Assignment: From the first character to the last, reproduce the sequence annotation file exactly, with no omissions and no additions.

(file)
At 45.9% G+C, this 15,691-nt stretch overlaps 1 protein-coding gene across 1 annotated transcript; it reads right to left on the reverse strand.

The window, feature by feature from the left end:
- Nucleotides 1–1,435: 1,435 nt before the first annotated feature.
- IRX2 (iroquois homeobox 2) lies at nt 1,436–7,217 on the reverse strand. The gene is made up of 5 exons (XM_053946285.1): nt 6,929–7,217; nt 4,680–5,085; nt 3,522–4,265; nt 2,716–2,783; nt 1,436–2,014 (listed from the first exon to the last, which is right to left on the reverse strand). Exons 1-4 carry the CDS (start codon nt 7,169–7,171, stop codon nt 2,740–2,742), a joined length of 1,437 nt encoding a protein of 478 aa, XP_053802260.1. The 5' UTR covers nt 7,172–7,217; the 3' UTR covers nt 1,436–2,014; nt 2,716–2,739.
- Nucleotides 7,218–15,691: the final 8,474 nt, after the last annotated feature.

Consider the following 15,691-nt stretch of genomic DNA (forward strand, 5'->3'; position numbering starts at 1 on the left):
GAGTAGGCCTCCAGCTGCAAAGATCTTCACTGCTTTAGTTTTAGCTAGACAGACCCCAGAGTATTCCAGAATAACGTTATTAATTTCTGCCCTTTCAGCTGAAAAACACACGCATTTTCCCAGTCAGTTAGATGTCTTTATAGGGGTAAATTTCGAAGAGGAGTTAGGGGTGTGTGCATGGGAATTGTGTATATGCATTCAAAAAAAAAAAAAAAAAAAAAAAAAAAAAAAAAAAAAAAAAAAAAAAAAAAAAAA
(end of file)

At 45.9% G+C, this 15,691-nt stretch overlaps 1 protein-coding gene across 1 annotated transcript; it reads right to left on the reverse strand.

The window, feature by feature from the left end:
- Nucleotides 1–1,435: 1,435 nt before the first annotated feature.
- IRX2 (iroquois homeobox 2) lies at nt 1,436–7,217 on the reverse strand. The gene is made up of 5 exons (XM_053946285.1): nt 6,929–7,217; nt 4,680–5,085; nt 3,522–4,265; nt 2,716–2,783; nt 1,436–2,014 (listed from the first exon to the last, which is right to left on the reverse strand). Exons 1-4 carry the CDS (start codon nt 7,169–7,171, stop codon nt 2,740–2,742), a joined length of 1,437 nt encoding a protein of 478 aa, XP_053802260.1. The 5' UTR covers nt 7,172–7,217; the 3' UTR covers nt 1,436–2,014; nt 2,716–2,739.
- Nucleotides 7,218–15,691: the final 8,474 nt, after the last annotated feature.

Consider the following 15,691-nt stretch of genomic DNA (forward strand, 5'->3'; position numbering starts at 1 on the left):
GAGTAGGCCTCCAGCTGCAAAGATCTTCACTGCTTTAGTTTTAGCTAGACAGACCCCAGAGTATTCCAGAATAACGTTATTAATTTCTGCCCTTTCAGCTGAAAAACACACGCATTTTCCCAGTCAGTTAGATGTCTTTATAGGGGTAAATTTCGAAGAGGAGTTAGGGGTGTGTGCATGGGAATTGTGTATATGCATTCAAAAAAAAAAAAAAAAAAAAAAAAAAAAAAAAAAAAAAAAAAAAAAAAAAAAAAA